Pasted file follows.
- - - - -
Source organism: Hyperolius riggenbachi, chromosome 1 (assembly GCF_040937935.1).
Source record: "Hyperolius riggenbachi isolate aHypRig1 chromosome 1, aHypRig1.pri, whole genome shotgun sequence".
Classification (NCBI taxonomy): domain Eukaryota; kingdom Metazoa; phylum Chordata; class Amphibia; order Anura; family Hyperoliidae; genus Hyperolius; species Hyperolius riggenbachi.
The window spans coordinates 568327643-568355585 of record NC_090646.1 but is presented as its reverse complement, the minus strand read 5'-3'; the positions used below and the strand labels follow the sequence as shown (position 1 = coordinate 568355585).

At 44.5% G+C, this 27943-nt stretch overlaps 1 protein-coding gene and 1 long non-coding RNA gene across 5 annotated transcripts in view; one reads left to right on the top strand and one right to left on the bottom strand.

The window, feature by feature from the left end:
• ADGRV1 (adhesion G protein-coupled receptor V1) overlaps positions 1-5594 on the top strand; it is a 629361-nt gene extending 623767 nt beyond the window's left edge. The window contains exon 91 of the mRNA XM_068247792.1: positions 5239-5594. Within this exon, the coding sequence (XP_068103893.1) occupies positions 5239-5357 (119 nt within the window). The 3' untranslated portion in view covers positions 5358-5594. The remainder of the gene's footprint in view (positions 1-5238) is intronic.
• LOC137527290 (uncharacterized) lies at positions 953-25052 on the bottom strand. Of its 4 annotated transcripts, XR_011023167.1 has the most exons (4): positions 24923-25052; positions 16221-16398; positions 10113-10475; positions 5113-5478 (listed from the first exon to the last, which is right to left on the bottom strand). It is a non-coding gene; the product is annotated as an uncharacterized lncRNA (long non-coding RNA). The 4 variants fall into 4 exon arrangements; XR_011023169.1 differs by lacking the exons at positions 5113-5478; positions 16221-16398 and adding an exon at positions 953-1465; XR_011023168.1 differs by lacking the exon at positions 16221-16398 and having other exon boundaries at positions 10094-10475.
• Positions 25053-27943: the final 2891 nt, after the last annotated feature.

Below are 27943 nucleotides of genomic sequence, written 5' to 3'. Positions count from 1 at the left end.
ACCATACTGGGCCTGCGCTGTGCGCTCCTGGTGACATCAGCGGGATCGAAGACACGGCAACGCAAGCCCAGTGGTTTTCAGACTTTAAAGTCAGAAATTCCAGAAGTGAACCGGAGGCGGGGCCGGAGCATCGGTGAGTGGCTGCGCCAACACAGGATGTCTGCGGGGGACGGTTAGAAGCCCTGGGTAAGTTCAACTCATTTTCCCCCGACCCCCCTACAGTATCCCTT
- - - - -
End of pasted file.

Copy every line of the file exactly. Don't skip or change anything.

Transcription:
Source organism: Hyperolius riggenbachi, chromosome 1 (assembly GCF_040937935.1).
Source record: "Hyperolius riggenbachi isolate aHypRig1 chromosome 1, aHypRig1.pri, whole genome shotgun sequence".
Classification (NCBI taxonomy): domain Eukaryota; kingdom Metazoa; phylum Chordata; class Amphibia; order Anura; family Hyperoliidae; genus Hyperolius; species Hyperolius riggenbachi.
The window spans coordinates 568327643-568355585 of record NC_090646.1 but is presented as its reverse complement, the minus strand read 5'-3'; the positions used below and the strand labels follow the sequence as shown (position 1 = coordinate 568355585).

At 44.5% G+C, this 27943-nt stretch overlaps 1 protein-coding gene and 1 long non-coding RNA gene across 5 annotated transcripts in view; one reads left to right on the top strand and one right to left on the bottom strand.

The window, feature by feature from the left end:
• ADGRV1 (adhesion G protein-coupled receptor V1) overlaps positions 1-5594 on the top strand; it is a 629361-nt gene extending 623767 nt beyond the window's left edge. The window contains exon 91 of the mRNA XM_068247792.1: positions 5239-5594. Within this exon, the coding sequence (XP_068103893.1) occupies positions 5239-5357 (119 nt within the window). The 3' untranslated portion in view covers positions 5358-5594. The remainder of the gene's footprint in view (positions 1-5238) is intronic.
• LOC137527290 (uncharacterized) lies at positions 953-25052 on the bottom strand. Of its 4 annotated transcripts, XR_011023167.1 has the most exons (4): positions 24923-25052; positions 16221-16398; positions 10113-10475; positions 5113-5478 (listed from the first exon to the last, which is right to left on the bottom strand). It is a non-coding gene; the product is annotated as an uncharacterized lncRNA (long non-coding RNA). The 4 variants fall into 4 exon arrangements; XR_011023169.1 differs by lacking the exons at positions 5113-5478; positions 16221-16398 and adding an exon at positions 953-1465; XR_011023168.1 differs by lacking the exon at positions 16221-16398 and having other exon boundaries at positions 10094-10475.
• Positions 25053-27943: the final 2891 nt, after the last annotated feature.

Below are 27943 nucleotides of genomic sequence, written 5' to 3'. Positions count from 1 at the left end.
ACCATACTGGGCCTGCGCTGTGCGCTCCTGGTGACATCAGCGGGATCGAAGACACGGCAACGCAAGCCCAGTGGTTTTCAGACTTTAAAGTCAGAAATTCCAGAAGTGAACCGGAGGCGGGGCCGGAGCATCGGTGAGTGGCTGCGCCAACACAGGATGTCTGCGGGGGACGGTTAGAAGCCCTGGGTAAGTTCAACTCATTTTCCCCCGACCCCCCTACAGTATCCCTT